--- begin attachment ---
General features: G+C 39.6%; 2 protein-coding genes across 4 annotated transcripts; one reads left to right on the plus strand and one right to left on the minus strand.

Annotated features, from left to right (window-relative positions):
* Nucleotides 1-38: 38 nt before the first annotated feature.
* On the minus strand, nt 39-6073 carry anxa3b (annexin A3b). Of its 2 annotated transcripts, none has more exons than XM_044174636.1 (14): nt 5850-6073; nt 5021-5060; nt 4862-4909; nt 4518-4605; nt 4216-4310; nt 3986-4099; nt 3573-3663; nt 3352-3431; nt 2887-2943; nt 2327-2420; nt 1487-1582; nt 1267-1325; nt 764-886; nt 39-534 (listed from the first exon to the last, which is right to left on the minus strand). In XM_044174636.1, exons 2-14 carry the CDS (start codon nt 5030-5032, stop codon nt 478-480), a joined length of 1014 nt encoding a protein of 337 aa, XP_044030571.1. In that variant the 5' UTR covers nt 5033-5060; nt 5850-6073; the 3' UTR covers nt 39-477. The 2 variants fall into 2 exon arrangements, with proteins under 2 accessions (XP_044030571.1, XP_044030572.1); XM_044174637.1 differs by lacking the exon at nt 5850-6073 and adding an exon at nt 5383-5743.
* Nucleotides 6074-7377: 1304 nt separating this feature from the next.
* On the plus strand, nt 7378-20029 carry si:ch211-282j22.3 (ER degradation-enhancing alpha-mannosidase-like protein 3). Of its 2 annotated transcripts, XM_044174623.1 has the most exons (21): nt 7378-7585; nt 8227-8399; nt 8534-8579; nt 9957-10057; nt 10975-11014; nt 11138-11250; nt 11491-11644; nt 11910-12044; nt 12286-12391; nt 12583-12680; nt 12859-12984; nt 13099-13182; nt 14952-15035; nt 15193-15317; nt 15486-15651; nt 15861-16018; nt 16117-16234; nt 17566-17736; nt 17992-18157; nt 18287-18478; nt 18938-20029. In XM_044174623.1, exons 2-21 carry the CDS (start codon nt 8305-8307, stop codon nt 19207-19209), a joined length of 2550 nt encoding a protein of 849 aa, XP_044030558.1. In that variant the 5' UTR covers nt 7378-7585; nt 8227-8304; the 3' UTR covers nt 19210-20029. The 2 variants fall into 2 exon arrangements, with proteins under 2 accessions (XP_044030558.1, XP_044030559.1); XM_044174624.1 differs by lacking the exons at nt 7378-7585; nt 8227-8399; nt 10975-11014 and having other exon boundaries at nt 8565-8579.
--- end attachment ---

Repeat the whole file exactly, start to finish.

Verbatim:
General features: G+C 39.6%; 2 protein-coding genes across 4 annotated transcripts; one reads left to right on the plus strand and one right to left on the minus strand.

Annotated features, from left to right (window-relative positions):
* Nucleotides 1-38: 38 nt before the first annotated feature.
* On the minus strand, nt 39-6073 carry anxa3b (annexin A3b). Of its 2 annotated transcripts, none has more exons than XM_044174636.1 (14): nt 5850-6073; nt 5021-5060; nt 4862-4909; nt 4518-4605; nt 4216-4310; nt 3986-4099; nt 3573-3663; nt 3352-3431; nt 2887-2943; nt 2327-2420; nt 1487-1582; nt 1267-1325; nt 764-886; nt 39-534 (listed from the first exon to the last, which is right to left on the minus strand). In XM_044174636.1, exons 2-14 carry the CDS (start codon nt 5030-5032, stop codon nt 478-480), a joined length of 1014 nt encoding a protein of 337 aa, XP_044030571.1. In that variant the 5' UTR covers nt 5033-5060; nt 5850-6073; the 3' UTR covers nt 39-477. The 2 variants fall into 2 exon arrangements, with proteins under 2 accessions (XP_044030571.1, XP_044030572.1); XM_044174637.1 differs by lacking the exon at nt 5850-6073 and adding an exon at nt 5383-5743.
* Nucleotides 6074-7377: 1304 nt separating this feature from the next.
* On the plus strand, nt 7378-20029 carry si:ch211-282j22.3 (ER degradation-enhancing alpha-mannosidase-like protein 3). Of its 2 annotated transcripts, XM_044174623.1 has the most exons (21): nt 7378-7585; nt 8227-8399; nt 8534-8579; nt 9957-10057; nt 10975-11014; nt 11138-11250; nt 11491-11644; nt 11910-12044; nt 12286-12391; nt 12583-12680; nt 12859-12984; nt 13099-13182; nt 14952-15035; nt 15193-15317; nt 15486-15651; nt 15861-16018; nt 16117-16234; nt 17566-17736; nt 17992-18157; nt 18287-18478; nt 18938-20029. In XM_044174623.1, exons 2-21 carry the CDS (start codon nt 8305-8307, stop codon nt 19207-19209), a joined length of 2550 nt encoding a protein of 849 aa, XP_044030558.1. In that variant the 5' UTR covers nt 7378-7585; nt 8227-8304; the 3' UTR covers nt 19210-20029. The 2 variants fall into 2 exon arrangements, with proteins under 2 accessions (XP_044030558.1, XP_044030559.1); XM_044174624.1 differs by lacking the exons at nt 7378-7585; nt 8227-8399; nt 10975-11014 and having other exon boundaries at nt 8565-8579.